1. Muni NI, Gross TP, Boam AB, et al. Challenges in regulating breakthrough medical devices. Food Drug Law J
2. Hefflin BJ, Gross TP, Schroeder TJ. Estimates of medical device-associated adverse events from emergency departments. Am J Prev Med
3. Samore MH, Evans RS, Lassen A, et al. Surveillance of medical device-related hazards and adverse events in hospitalized patients. JAMA
5. Leape LL. Error in medicine. JAMA
6. Konstam MA, Pina I, Lindenfeld J, et al. A device is not a drug. J Card Fail
7. Neaton JD, Normand SL, Gelijns A, et al. Designs for mechanical circulatory support device studies. J Card Fail
8. Sackett DL, Rosenberg WM, Gray JA, et al. Evidence based medicine: what it is and what it isn't. BMJ
9. Eddy DM. Evidence-based medicine: a unified approach. Health Aff (Millwood)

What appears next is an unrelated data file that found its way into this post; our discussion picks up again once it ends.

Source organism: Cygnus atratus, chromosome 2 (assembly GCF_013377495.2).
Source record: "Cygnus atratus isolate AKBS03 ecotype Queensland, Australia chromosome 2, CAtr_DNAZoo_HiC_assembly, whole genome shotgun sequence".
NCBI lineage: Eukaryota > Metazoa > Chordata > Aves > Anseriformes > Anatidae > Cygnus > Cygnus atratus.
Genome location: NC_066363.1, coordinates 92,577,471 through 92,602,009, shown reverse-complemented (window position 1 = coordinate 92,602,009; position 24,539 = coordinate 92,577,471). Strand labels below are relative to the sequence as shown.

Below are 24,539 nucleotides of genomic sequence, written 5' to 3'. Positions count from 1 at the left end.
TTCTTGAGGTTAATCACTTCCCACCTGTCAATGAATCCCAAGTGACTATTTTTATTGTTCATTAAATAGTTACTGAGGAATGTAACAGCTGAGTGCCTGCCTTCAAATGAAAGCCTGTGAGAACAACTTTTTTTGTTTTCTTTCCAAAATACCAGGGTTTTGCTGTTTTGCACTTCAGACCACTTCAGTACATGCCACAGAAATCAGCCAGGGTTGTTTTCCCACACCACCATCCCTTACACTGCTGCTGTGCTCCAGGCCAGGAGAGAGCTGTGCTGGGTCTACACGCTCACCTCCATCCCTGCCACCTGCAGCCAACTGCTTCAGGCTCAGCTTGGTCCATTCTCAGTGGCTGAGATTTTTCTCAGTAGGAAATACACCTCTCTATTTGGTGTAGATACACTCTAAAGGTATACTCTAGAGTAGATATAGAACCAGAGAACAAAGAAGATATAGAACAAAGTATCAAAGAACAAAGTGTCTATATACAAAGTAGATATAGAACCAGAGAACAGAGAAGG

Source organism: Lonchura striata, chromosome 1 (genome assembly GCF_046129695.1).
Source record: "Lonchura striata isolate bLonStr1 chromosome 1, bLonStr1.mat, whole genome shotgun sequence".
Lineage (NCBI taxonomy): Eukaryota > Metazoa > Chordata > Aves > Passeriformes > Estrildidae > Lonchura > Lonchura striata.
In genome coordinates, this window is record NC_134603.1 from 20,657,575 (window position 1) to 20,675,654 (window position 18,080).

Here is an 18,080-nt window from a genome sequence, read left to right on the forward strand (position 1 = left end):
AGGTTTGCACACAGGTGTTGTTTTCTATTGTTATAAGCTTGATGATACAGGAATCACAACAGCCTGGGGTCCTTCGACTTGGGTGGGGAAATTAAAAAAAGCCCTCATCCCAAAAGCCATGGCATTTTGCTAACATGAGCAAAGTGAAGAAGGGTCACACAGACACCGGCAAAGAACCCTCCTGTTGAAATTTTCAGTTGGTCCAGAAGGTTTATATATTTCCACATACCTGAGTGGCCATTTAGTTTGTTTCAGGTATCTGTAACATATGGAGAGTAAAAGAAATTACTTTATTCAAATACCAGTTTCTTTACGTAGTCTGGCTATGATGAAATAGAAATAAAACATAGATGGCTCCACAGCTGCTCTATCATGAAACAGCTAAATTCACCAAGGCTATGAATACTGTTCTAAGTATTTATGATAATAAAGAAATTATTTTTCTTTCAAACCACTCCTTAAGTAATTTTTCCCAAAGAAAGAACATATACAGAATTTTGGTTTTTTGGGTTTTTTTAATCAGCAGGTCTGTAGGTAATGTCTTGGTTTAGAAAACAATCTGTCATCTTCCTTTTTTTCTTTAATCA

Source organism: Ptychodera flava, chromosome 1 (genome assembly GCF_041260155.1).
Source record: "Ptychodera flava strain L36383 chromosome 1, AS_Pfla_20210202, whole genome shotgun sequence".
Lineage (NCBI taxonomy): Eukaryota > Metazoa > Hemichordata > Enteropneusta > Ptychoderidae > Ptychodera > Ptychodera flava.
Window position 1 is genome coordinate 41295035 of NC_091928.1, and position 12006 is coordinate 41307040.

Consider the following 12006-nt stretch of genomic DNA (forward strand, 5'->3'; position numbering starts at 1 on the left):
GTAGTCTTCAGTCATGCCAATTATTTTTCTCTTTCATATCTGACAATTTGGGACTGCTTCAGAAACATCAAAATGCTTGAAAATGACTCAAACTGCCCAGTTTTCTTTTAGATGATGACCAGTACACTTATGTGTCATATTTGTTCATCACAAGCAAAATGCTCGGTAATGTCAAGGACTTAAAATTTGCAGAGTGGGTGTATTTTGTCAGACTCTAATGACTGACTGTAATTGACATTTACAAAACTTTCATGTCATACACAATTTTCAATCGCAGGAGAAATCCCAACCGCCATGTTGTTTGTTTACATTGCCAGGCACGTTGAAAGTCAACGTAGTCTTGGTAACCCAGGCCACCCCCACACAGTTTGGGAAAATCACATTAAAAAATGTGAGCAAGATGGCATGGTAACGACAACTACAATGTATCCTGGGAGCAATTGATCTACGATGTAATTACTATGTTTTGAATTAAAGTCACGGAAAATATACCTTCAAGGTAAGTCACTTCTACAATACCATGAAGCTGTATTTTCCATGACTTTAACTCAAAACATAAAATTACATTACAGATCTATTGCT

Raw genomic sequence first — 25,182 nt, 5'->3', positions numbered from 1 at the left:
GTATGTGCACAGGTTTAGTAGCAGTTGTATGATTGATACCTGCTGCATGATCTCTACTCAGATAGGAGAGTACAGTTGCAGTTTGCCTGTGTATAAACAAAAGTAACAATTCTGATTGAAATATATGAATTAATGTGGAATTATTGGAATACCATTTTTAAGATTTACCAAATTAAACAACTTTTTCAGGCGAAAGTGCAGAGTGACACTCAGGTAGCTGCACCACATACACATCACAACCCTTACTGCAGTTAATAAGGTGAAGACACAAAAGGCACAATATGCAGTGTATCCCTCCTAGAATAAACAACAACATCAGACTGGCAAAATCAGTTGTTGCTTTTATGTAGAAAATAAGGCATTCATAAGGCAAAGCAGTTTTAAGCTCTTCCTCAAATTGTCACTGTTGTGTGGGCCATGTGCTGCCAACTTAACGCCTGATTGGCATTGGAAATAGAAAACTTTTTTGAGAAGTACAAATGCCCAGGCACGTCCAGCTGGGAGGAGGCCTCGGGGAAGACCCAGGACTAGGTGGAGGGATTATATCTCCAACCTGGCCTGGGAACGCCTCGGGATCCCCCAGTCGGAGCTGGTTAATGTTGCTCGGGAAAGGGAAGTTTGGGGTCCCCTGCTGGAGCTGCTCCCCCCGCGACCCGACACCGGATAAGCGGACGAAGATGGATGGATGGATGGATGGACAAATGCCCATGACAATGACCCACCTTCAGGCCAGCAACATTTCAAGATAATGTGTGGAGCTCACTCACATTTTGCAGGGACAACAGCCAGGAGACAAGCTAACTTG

10. Mirza SK, Deyo RA, Heagerty PJ, et al. Towards standardized measurement of adverse events in spine surgery: conceptual model and pilot evaluation. BMC Musculoskelet Disord
11. Treasure T, Sedrakyan A. Surgeons may have introduced a new operative technique in African-American patients. J Health Serv Res Policy
12. Farb A, Boam AB. Stent thrombosis redux—the FDA perspective. N Engl J Med
13. Hewitt C, Hahn S, Torgerson DJ, et al. Adequacy and reporting of allocation concealment: review of recent trials published in four general medical journals. BMJ
14. Sedrakyan A, Wu AW, Parashar A, et al. Off-pump surgery is associated with reduced occurrence of stroke and other morbidity as compared with traditional coronary artery bypass grafting: a meta-analysis of systematically reviewed trials. Stroke
15. Hollis S, Campbell F. What is meant by intention to treat analysis? Survey of published randomized controlled trials. BMJ
16. Devereaux PJ, Bhandari M, Clarke M, et al. Need for expertise based randomized controlled trials. BMJ
17. Sedrakyan A, van der Meulen J, Lewsey J, et al. Video assisted thoracic surgery for treatment of pneumothorax and lung resections: systematic review of randomized clinical trials. BMJ